Terrance R. Malloy, retired surgeon and former chief of urology at Pennsylvania Hospital, has died at 89 (2024)

Terrence R. Malloy, 89, of Bryn Mawr, longtime doctor and clinical professor, retired surgeon, former chief of urology at Pennsylvania Hospital, mentor, and veteran, died Wednesday, May 8, of Alzheimer’s disease at Waverly Heights retirement community in Gladwyne.

Dr. Malloy studied engineering at Yale University in the mid-1950s. But he found, after three years in the Army, that he really wanted to be a doctor and professor.

So he graduated from medical school at the University of Pennsylvania in 1963, completed his residency in urology in 1968, and served as chief of urology, clinical professor, mentor, and role model at Pennsylvania Hospital from 1968 until 2012. He was an expert in stone disease, sexual impotence, and genitourinary cancer, and a pioneer in laser therapy, and prosthetic and gender-affirming surgery.

“He was brave and took on ideas and challenges that others thought were crazy or couldn’t be done,” said his daughter Kelly. “In doing so, he helped so many patients.”

He was a popular clinical professor to hundreds of residents for more than 30 years, and he directed the hospital’s urology residency training program, chaired the operating room committee, and was president of the medical staff. In 1974, he made news in The Inquirer’s Sports section when he performed kidney surgery on 76ers star Billy Cunningham.

Former colleagues said in online tributes that he was “compassionate” and “devoted,” and “cared about his staff.” One said he was “a giant in Philadelphia urology, a brilliant surgeon, a prize of our profession.”

Dr. Malloy helped affiliate the hospital’s urology staff with Penn’s urology program, and former hospital colleagues said: “He built a urologic institution.” He served an internship and residency at Philadelphia Hospital, now defunct, in the 1960s and joined several of his former students for his final years in practice at Temple University’s urology department. He retired in 2019.

He served as president of the Mid-Atlantic section of the American Urological Association, was active with its national office of education, and earned the AUA’s 2008 Gold-Headed Cane Award for “outstanding contributions to the profession.” He was a fellow of the American College of Surgeons and belonged to the Society of University Urologists and other groups.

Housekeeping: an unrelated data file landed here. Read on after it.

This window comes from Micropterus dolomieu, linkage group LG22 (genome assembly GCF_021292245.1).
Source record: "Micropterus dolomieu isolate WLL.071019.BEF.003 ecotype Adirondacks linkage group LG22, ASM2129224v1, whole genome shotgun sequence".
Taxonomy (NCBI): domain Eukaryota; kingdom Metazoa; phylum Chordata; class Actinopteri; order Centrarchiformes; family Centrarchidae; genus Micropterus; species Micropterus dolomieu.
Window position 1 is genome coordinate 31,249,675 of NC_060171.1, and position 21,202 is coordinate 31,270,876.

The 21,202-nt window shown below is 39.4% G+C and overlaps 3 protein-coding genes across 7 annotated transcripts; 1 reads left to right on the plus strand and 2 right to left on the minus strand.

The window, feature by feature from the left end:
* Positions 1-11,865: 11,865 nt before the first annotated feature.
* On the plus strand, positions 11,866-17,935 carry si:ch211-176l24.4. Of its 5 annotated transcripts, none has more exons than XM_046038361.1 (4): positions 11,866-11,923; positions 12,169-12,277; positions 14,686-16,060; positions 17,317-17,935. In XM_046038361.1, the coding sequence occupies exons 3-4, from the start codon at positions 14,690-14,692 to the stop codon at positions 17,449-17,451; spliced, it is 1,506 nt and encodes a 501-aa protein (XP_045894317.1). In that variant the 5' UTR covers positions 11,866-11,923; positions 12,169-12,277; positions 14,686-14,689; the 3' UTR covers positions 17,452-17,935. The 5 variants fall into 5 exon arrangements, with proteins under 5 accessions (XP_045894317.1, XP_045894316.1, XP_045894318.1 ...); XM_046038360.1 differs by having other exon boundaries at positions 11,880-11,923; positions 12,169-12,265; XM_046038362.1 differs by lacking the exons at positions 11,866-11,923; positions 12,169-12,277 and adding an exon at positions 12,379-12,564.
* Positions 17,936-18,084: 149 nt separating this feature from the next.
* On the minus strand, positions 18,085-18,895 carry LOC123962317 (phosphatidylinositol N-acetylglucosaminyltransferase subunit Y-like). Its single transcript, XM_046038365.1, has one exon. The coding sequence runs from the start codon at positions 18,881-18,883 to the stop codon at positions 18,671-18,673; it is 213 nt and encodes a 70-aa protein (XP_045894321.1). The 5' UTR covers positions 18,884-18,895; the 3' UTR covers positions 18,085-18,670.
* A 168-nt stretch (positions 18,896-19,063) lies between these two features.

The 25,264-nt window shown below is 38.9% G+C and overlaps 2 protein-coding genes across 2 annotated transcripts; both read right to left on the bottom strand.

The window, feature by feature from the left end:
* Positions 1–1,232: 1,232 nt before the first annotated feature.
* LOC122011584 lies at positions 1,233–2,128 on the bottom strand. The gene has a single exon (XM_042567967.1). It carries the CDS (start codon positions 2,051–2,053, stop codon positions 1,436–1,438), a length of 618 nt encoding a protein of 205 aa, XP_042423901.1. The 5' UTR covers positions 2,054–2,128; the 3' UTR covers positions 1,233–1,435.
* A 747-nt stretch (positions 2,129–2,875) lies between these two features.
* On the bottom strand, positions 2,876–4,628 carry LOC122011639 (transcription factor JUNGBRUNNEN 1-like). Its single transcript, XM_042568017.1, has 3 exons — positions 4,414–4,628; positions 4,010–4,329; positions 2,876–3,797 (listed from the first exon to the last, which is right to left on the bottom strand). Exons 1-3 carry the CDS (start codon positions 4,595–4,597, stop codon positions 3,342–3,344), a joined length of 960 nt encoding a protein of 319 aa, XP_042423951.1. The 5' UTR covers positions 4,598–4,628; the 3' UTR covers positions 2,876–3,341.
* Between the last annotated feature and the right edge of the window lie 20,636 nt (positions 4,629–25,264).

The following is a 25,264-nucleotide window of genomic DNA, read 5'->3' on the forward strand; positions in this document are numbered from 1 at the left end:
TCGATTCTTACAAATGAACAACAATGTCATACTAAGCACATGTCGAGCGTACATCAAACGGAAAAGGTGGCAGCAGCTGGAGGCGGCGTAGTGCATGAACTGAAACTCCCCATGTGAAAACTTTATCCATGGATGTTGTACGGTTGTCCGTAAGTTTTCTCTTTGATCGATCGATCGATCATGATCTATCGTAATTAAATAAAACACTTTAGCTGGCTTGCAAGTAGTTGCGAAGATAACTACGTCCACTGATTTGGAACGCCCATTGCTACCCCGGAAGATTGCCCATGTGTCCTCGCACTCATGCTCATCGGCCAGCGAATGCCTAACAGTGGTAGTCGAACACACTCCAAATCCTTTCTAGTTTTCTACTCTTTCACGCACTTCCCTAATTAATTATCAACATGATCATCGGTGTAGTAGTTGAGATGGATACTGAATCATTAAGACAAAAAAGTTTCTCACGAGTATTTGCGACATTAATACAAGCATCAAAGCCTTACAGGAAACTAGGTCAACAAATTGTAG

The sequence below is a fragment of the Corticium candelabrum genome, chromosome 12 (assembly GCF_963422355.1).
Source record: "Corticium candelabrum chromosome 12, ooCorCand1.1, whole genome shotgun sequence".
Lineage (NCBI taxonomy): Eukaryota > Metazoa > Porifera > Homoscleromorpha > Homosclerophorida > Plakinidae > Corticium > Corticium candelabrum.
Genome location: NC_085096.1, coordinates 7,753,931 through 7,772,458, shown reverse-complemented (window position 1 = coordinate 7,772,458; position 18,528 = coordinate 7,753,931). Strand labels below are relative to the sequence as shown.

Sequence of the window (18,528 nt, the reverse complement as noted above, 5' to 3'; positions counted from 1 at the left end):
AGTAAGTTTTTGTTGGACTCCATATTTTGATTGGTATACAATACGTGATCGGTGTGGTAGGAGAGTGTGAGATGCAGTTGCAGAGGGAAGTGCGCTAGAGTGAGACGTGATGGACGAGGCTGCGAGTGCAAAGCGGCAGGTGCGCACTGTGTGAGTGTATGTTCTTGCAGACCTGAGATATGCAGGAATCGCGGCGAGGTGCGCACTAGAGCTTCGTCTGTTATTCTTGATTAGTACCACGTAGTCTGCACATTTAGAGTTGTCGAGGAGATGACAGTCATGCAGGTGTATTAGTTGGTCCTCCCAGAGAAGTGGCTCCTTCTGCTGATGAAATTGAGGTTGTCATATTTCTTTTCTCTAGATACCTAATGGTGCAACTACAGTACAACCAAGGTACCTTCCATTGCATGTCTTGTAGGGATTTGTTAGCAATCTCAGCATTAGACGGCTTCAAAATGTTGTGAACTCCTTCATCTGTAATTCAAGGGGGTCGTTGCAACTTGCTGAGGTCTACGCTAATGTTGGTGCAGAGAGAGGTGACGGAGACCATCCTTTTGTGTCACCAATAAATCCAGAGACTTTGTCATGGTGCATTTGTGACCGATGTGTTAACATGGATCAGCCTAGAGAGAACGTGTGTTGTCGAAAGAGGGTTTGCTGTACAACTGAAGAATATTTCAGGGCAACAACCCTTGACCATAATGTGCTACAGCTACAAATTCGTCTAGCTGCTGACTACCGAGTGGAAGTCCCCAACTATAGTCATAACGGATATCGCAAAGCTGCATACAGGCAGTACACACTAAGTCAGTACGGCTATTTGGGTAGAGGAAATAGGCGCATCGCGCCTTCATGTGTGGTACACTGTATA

He wrote more than 150 scholarly papers and gave nearly 500 formal presentations. He was a urology expert in court cases, a frequent guest on medical-related TV and radio talk shows, and featured in The Inquirer and Daily News. He also won the 2008 Good Samaritan Award from Pennsylvania Hospital.

He joined the Reserve Officers’ Training Corps at Yale, was a paratrooper and first lieutenant in the Army after college, and made 32 jumps with the 82nd Airborne Division. He spent dozens of memorable summers in Stone Harbor, N.J., and was captain of the beach patrol in the 1960s, a job, he told his family, that was the best he ever had.

He was a star football and lacrosse player at Lower Merion High School in the early 1950s, and inducted into the school’s athletic hall of fame. He was a second-team all-American lacrosse player as a senior at Yale and worked later as a lacrosse referee for Ivy League games and the old U.S. Club Lacrosse Association.

“I look forward to officiating,” he told The Inquirer in 1965. “Frankly, it’s about the only thing that gets me away from the confined pressure of the medical profession.”

Terrence Reed Malloy was born May 27, 1934, in Philadelphia. His family moved to Wynnewood when he was 4, and he graduated from Lower Merion High School in 1952 and Yale in 1956.

He met Michele Munley at Fred’s Tavern in Stone Harbor, and they married in 1970, had daughters Kelly, Tara, and Courtney, and lived in Gladwyne and Bryn Mawr. Stone Harbor was his home away from home, and he invented an improved procedure for beach patrol water rescues when he was a young lifeguard, and dozed often on the dock when he was older.

He was an excellent tennis player, read books about history, and liked movies with John Wayne and James Bond. His family called him “quirky and humorous,” and his granddaughters called him Chief.

“He was a genius, and he never lost his sense of humor,” said his daughter Courtney. His daughter Tara said: “He made you feel so secure and so safe.”

His wife said: “He was loyal and trustworthy, and his character was defined in his friendships. He was a giant of a man.”

In addition to his wife and daughters, Dr. Malloy is survived by two granddaughters and other relatives. Three brothers died earlier.

Services were held May 17.

Donations in his name may be made to the Alzheimer’s Association, 225 N. Michigan Ave., Floor 17, Chicago, Ill. 60601.

Terrance R. Malloy, retired surgeon and former chief of urology at Pennsylvania Hospital, has died at 89 (2024)
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